Lastly, I head to Manos de Sur and lust after all of his incredible South American textiles. The colors are magnetic. I can never just buy one piece. We take advantage of the air-conditioned bathrooms and free wifi while we grab a margarita and plan the rest of the afternoon.
Third stop: Warrenton.
We hop in the car and drive a few miles down the road to Warrenton, where I do the majority of my shopping. We head to the fields and stop by my favorite French vendor, More Than Antiques.
The white-washed woods, decadent chandeliers, and exquisite mirrors always leave me speechless. I could decorate an entire home with items from this tent.
Our shopping day is shorter than my typical Round Top adventures because we are eager to get to Rancho Pillow, where we have plans for a beautiful dinner and an evening of fun, but before we leave we hurry over to another one of my favorite rug vendors, Turkish Carpet Inc. After a little bargaining, I come away with some lovely rugs for Wynn and myself. Success!
Fourth stop: Excess I & II in Warrenton.
The next morning, we eagerly set out to explore my go-to spot at the fair: Excess I & II in Warrenton. These barn stalls are filled with interesting and diverse vendors at reasonable price points. You could spend days here and not see everything. Golf carts whiz by with dogs in the passenger seats as people call out a cheerful hello. You feel like you are part of a big family.
From here we poke around some of the nearby tents. This shopping experience is for those of us who are looking for a deal and love to hunt. It is easy to get overwhelmed by the rows and rows of tents full of odds and ends.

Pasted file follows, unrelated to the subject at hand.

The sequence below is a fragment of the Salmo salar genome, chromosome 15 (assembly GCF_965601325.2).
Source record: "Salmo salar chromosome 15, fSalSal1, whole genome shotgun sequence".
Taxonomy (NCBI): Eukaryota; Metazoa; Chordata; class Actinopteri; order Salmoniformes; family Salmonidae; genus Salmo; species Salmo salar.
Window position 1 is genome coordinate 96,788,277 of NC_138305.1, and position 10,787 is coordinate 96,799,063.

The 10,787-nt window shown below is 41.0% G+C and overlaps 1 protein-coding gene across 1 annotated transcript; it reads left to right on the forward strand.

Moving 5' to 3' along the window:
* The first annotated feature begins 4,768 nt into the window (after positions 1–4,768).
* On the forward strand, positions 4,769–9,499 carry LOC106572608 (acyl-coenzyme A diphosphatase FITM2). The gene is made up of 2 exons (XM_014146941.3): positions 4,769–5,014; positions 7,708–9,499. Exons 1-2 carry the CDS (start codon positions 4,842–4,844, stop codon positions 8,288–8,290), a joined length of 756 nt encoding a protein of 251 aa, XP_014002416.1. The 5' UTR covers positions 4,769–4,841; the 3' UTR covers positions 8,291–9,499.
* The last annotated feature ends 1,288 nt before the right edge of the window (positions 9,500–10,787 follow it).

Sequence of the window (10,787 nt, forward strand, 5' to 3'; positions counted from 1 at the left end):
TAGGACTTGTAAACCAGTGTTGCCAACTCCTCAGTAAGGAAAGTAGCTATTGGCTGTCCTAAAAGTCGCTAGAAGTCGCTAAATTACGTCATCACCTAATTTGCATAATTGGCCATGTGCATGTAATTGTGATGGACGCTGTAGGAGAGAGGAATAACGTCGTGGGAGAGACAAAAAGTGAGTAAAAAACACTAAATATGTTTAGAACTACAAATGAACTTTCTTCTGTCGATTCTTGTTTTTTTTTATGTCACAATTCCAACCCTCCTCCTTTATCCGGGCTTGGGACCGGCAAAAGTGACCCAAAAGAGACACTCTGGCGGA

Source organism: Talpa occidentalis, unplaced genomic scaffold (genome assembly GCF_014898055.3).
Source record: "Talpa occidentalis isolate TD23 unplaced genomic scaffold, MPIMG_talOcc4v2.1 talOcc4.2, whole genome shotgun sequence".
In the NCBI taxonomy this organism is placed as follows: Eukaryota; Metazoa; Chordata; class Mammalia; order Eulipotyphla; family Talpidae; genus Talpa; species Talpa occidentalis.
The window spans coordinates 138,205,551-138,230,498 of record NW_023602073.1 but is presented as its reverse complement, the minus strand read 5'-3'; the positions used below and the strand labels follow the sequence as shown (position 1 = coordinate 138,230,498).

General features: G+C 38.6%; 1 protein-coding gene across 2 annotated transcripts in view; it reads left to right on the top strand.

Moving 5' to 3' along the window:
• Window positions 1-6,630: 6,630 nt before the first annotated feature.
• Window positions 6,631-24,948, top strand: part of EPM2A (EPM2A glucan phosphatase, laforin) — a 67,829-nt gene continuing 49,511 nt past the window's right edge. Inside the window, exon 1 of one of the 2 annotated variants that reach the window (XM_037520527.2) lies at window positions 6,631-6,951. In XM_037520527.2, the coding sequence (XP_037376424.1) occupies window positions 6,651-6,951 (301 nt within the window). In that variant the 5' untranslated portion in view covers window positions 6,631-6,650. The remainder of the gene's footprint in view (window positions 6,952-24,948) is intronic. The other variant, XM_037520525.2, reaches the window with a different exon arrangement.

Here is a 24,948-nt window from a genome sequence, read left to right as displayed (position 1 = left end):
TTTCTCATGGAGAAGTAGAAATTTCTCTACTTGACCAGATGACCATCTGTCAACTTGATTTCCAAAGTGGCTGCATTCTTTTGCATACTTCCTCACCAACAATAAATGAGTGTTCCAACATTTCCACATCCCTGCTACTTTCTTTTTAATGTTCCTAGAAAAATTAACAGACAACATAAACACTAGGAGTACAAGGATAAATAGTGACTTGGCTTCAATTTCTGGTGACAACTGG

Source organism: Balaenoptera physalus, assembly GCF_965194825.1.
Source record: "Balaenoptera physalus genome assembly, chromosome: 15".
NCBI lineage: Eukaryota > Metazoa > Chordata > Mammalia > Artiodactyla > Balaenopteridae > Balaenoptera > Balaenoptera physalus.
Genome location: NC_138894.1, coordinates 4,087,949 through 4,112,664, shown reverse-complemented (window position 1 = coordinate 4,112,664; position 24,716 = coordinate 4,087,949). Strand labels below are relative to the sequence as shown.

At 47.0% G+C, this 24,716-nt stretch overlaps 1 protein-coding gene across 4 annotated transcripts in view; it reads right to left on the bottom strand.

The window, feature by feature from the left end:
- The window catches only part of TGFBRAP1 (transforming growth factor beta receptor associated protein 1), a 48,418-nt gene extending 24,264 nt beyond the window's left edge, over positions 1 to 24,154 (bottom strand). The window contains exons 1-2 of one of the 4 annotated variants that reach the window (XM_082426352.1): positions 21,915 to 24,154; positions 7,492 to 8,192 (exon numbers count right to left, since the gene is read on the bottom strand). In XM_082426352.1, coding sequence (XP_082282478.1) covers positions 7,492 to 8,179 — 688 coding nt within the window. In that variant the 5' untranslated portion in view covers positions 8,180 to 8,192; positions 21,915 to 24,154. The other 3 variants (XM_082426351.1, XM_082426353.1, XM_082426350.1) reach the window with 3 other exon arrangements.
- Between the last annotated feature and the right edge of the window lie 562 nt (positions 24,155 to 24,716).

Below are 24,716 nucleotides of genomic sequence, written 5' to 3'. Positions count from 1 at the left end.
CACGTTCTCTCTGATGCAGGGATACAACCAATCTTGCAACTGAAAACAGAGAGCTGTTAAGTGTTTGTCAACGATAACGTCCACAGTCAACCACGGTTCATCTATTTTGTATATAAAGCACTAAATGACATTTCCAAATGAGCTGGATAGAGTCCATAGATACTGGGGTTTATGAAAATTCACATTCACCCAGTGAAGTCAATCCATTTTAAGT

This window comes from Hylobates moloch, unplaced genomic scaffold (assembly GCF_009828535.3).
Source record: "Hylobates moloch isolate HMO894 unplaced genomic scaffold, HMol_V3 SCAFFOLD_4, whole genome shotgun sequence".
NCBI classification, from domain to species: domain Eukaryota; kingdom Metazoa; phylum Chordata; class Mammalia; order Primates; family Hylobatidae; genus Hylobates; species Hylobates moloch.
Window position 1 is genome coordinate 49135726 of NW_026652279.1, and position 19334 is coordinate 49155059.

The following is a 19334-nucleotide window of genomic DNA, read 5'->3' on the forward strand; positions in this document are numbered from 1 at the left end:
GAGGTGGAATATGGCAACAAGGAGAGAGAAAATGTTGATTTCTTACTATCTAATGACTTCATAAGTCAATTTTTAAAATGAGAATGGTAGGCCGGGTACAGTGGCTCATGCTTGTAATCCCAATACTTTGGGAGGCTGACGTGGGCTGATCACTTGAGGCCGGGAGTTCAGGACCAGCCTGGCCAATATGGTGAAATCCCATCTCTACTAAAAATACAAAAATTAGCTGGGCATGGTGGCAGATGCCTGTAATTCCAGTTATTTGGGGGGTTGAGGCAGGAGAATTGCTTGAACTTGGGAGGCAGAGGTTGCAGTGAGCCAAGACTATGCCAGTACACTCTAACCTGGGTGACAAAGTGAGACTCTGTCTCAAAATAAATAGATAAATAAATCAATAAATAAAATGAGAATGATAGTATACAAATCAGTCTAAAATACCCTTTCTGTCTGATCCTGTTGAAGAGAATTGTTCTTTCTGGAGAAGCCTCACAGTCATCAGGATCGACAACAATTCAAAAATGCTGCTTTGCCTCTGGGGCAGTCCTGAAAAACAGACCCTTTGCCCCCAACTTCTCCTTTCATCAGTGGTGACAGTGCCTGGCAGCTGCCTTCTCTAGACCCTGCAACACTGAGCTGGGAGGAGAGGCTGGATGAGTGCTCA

I lead the group across the street to Excess II and say hello to some of my favorite vendors. Christian Rathbone always has a new beautiful pillow design or two for me to drool over. He works with native rug makers in Turkey, who use only traditional vegetable based dyes to create unique patterns.
From there I head to Nomadic Trading Co., which is run by a couple from Durham, North Carolina. It is filled with furniture, fixtures, and textiles that are just begging for you to take them home. Inspiration heaven.
Next is Knock on Wood Antiques, a Moroccan color explosion. I’ll take one of everything please!
My last must-see vendor at Excess II is German Favorites Antiques, LLC., whose space is dripping with magnificent paintings and gorgeous furniture finds. Wynn and I spend way too long deciding which of the beautiful vintage bread boards we are going to bring home. We load up the car and headed back to The Compound for lunch at the Simply Delish food trailer, while a folk singer in the courtyard serenades us.
Final stop: Last we ventured into Marburger.
These tents are set up for a limited amount of time during the show, and there is an entry fee required. I love it here, but usually go for visual inspiration and not for scoring finds. Each long white tent is filled with multiple vendors with lovely but more expensive antiques. The dealers are so knowledgeable and kind; I usually spend too much time just chatting with them about all things antiques.
If you can’t make it for the show, don’t worry, there are shops open year round. And remember that most of these vendors have an online presence so you can shop year round! Make sure to check them out.
The current show runs through September 30, and the spring 2018 show will take place April 2 to 7. The shorter winter show is scheduled for January 26-27.